BRASILIA (Reuters) - Brazil’s mining agency plans to ban upstream tailings dams used for storing mining waste, a director at the National Mining Agency (ANM) said on Thursday, after such a dam burst last month, likely killing at least 300 people.
Eduardo Leão, a director at ANM, said the agency aims to issue an ordinance on Friday requiring that such dams be taken down or converted into other types of dams.
A tailings dam at a Vale SA iron ore mine in the southeastern state of Minas Gerais burst on Jan. 25, releasing a torrent of sludge that buried buildings and people. At least 150 people were killed and 182 are missing and presumed dead after the disaster in the town of Brumadinho.
Brazil has 88 upstream tailings dams, according to Leão. It was not immediately clear what kind of deadline the dam operators would face to take down or convert the dams.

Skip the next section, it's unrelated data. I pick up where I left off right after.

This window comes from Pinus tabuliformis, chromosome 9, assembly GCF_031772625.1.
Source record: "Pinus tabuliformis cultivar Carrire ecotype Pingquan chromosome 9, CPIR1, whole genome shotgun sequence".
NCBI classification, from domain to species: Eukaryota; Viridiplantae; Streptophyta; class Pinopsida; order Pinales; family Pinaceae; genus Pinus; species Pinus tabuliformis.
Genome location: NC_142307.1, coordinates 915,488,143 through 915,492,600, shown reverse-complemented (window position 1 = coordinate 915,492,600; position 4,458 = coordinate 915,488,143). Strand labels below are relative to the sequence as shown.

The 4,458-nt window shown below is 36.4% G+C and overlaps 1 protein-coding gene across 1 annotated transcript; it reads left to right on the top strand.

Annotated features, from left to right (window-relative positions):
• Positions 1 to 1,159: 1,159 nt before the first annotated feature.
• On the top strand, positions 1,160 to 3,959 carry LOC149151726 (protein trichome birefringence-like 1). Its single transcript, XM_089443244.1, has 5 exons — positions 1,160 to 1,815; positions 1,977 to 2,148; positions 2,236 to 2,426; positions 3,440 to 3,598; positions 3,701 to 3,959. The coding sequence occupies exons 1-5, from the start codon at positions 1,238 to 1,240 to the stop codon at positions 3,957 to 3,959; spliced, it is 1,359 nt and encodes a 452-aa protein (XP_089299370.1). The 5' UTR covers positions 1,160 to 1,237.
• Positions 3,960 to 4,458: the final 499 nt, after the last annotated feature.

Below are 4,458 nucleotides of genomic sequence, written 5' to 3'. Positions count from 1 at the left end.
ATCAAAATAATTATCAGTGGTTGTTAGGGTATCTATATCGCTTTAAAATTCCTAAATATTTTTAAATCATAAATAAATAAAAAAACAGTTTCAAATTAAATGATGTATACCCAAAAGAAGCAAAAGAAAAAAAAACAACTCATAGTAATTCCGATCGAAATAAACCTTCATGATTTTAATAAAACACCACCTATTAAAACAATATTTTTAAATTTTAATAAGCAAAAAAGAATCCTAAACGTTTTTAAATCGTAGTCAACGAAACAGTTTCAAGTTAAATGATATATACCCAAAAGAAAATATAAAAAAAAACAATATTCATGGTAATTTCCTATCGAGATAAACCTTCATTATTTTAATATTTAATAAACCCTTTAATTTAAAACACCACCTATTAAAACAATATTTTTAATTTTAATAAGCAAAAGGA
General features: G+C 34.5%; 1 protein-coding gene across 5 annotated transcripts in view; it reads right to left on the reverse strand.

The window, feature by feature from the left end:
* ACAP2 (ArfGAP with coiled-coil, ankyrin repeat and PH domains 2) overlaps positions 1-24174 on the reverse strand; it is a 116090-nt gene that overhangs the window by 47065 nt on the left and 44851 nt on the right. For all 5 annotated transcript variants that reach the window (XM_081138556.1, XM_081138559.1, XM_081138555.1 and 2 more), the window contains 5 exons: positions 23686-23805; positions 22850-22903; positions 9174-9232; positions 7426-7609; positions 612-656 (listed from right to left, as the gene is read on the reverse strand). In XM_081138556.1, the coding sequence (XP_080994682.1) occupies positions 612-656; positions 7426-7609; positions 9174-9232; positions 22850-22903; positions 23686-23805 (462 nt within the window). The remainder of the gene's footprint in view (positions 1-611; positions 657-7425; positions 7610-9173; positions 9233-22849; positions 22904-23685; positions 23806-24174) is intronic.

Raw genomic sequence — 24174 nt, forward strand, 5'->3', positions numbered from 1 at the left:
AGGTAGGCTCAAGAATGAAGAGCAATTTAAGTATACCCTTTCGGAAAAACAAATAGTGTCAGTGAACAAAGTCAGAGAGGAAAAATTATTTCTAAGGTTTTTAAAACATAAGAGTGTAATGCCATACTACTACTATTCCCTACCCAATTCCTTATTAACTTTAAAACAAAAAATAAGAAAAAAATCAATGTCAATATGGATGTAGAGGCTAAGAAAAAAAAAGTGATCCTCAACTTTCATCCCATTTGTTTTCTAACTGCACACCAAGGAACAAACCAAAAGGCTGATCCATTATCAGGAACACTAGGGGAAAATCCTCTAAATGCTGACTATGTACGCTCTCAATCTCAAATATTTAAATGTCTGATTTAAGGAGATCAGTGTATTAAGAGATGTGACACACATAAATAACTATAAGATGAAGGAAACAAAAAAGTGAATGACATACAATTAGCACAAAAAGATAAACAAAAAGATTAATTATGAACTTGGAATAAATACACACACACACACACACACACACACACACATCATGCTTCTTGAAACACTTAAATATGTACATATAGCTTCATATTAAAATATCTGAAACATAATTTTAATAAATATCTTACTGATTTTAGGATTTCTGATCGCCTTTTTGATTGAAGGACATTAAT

The cause of the disaster remains unknown. A state regulatory official told Reuters last week that evidence suggested the dam burst because of liquefaction, a process where solid materials like sand lose strength and stiffness and behave like a liquid.
Vale’s dam in Brumadinho was built using the cheapest and least stable type of tailings dam design, known as an “upstream construction.” Upstream dams are waterlogged and therefore susceptible to cracks that can cause bursts.
A third-party audit of the dam conducted last year found cracks in drainage channels and recommended improvements in monitoring, according to the audit report reviewed by Reuters earlier this week.
Reporting by Jake Spring; Editing by Bernadette Baum